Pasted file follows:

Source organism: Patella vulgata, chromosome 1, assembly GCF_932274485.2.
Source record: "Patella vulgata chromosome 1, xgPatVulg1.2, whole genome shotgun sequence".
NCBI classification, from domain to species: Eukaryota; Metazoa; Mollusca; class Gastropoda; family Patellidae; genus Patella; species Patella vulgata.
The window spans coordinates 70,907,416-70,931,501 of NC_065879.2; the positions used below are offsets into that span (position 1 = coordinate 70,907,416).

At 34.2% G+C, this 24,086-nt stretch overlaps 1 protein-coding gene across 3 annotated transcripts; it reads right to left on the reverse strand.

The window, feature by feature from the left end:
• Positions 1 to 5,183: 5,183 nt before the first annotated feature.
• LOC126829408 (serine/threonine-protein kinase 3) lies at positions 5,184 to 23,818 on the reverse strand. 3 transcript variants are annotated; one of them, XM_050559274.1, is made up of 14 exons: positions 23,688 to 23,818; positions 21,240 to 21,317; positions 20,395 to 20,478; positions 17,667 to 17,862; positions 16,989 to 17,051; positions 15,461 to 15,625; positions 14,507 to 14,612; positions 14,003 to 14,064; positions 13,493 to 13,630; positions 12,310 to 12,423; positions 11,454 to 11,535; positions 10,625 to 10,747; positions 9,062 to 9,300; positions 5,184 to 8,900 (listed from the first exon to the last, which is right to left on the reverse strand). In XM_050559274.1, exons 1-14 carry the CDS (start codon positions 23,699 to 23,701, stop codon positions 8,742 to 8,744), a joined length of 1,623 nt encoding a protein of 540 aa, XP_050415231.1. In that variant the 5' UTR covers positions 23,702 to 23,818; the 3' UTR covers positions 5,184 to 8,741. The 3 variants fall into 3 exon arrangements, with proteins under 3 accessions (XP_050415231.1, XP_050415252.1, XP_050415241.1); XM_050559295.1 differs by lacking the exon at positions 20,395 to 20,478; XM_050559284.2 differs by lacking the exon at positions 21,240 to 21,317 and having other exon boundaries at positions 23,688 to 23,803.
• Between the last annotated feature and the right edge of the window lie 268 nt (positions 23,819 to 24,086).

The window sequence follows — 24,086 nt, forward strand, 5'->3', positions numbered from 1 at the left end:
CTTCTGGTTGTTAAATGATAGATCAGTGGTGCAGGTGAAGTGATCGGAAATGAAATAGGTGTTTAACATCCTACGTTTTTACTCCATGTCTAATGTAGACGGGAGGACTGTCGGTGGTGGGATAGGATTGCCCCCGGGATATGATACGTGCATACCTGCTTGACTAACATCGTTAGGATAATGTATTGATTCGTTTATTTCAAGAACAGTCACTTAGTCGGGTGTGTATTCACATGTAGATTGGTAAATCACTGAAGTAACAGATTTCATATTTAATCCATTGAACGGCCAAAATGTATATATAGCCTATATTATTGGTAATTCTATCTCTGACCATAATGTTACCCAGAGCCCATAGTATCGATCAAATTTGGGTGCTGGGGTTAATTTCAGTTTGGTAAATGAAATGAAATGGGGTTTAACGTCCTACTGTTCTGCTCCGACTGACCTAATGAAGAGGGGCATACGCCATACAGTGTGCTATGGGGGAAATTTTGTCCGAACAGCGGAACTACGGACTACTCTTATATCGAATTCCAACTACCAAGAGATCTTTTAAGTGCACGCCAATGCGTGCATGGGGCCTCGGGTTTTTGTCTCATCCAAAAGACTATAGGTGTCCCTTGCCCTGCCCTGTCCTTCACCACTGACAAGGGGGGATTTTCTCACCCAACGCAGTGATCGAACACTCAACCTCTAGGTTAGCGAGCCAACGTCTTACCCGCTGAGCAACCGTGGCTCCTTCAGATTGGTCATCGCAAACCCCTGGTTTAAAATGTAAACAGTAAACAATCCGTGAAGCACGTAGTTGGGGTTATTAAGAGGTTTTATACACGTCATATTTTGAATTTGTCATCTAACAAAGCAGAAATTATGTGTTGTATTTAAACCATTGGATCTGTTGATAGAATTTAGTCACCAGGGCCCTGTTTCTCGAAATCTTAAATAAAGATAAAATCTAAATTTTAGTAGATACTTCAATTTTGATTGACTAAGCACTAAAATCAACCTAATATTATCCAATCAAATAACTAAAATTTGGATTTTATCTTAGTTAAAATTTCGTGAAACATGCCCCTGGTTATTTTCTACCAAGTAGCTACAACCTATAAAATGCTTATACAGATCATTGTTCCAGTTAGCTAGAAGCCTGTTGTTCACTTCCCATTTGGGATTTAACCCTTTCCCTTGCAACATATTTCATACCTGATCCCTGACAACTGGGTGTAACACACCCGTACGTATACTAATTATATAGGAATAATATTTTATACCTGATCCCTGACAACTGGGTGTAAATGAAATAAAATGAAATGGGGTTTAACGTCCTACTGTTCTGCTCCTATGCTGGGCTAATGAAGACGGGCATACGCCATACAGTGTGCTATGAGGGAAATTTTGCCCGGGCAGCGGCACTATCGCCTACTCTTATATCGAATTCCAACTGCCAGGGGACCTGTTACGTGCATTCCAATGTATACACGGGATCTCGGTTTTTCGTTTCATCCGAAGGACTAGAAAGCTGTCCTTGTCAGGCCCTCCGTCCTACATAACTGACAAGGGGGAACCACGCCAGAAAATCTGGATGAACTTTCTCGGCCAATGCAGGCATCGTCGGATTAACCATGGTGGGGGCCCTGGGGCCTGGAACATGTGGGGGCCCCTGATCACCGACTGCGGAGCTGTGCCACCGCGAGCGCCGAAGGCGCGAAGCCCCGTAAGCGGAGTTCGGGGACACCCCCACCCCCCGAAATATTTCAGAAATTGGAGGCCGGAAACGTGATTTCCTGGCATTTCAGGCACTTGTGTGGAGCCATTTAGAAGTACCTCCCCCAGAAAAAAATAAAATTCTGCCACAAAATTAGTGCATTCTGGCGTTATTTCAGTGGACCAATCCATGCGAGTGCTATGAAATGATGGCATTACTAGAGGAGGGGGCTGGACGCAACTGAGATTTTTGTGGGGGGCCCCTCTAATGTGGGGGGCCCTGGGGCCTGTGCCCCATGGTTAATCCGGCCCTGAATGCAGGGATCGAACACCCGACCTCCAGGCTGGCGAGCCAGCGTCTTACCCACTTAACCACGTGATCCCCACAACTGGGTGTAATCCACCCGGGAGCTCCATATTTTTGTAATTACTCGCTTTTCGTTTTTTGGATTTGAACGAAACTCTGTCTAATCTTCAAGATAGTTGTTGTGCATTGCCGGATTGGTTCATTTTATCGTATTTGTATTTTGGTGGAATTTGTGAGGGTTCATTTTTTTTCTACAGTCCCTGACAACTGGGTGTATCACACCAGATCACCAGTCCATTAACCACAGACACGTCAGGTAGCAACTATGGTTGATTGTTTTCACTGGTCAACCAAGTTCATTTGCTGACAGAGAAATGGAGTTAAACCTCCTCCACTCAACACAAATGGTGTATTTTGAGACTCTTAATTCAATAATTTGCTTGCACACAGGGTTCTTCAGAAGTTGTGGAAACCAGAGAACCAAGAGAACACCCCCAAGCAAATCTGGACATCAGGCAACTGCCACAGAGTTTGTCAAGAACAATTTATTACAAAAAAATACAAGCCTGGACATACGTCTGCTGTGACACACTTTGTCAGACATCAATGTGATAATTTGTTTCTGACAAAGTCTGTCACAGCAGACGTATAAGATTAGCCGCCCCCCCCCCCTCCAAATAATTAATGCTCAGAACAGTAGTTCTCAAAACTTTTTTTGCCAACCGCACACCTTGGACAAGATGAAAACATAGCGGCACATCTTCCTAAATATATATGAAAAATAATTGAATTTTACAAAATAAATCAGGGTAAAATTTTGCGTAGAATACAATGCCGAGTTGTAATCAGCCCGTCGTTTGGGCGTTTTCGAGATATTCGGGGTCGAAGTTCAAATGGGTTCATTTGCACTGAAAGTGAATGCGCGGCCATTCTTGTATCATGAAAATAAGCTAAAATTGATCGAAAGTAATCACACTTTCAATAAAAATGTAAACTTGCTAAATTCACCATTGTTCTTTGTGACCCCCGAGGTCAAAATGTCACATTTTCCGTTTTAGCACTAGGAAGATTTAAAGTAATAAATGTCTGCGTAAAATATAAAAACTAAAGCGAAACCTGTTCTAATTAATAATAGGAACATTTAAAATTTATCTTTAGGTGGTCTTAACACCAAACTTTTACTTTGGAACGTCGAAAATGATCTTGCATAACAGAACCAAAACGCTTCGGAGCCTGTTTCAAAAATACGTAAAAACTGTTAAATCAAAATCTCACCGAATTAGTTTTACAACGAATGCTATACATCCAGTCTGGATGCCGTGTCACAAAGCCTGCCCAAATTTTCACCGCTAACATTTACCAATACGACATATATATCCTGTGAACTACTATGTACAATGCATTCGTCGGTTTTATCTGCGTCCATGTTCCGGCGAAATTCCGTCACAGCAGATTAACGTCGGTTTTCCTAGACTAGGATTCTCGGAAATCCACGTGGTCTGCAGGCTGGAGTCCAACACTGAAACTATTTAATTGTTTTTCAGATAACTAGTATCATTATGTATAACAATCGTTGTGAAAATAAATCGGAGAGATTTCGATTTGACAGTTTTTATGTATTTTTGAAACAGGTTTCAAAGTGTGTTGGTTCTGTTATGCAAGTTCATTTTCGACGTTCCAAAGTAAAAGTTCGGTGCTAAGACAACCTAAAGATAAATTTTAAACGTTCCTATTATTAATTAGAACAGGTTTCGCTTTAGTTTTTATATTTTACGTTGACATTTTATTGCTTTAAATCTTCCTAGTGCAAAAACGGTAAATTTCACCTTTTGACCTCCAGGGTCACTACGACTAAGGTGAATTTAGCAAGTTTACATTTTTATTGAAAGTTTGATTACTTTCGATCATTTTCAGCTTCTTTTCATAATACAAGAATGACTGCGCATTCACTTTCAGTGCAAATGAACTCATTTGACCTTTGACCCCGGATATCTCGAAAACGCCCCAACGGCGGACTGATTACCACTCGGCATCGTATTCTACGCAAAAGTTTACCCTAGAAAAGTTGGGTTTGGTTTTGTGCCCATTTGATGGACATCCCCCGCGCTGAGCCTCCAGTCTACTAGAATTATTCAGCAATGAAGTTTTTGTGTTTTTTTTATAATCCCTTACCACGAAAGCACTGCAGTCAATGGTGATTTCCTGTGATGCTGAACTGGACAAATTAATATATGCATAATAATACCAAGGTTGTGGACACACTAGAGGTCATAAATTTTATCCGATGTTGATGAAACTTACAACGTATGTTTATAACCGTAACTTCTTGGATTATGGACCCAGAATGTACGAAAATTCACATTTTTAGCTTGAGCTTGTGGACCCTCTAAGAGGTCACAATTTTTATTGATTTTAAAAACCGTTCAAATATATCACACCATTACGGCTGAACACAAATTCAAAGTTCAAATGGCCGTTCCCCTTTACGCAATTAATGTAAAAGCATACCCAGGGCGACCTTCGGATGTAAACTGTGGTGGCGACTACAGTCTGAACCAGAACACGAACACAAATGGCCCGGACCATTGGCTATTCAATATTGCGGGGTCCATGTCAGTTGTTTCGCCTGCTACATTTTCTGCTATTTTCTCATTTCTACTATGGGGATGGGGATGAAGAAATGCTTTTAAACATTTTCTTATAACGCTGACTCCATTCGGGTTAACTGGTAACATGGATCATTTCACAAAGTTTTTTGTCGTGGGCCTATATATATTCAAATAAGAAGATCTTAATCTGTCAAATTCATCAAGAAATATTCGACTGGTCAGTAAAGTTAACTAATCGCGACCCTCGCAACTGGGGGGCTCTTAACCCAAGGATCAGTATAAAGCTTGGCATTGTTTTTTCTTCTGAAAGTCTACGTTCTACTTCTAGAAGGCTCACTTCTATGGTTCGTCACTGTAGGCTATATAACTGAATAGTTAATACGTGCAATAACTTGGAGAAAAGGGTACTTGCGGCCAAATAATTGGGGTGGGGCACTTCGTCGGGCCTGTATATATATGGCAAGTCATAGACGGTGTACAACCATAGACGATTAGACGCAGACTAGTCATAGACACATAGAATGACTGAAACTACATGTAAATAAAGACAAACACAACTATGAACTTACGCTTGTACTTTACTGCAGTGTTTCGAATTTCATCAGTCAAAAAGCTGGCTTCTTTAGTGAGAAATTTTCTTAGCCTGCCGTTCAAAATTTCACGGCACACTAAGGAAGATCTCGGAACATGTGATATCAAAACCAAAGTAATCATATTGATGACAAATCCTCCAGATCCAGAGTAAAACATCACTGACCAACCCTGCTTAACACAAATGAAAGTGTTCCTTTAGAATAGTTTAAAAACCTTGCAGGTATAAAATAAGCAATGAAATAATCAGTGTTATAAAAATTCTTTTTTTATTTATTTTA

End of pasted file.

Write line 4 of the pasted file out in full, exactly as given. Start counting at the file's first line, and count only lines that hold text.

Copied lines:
The window spans coordinates 70,907,416-70,931,501 of NC_065879.2; the positions used below are offsets into that span (position 1 = coordinate 70,907,416).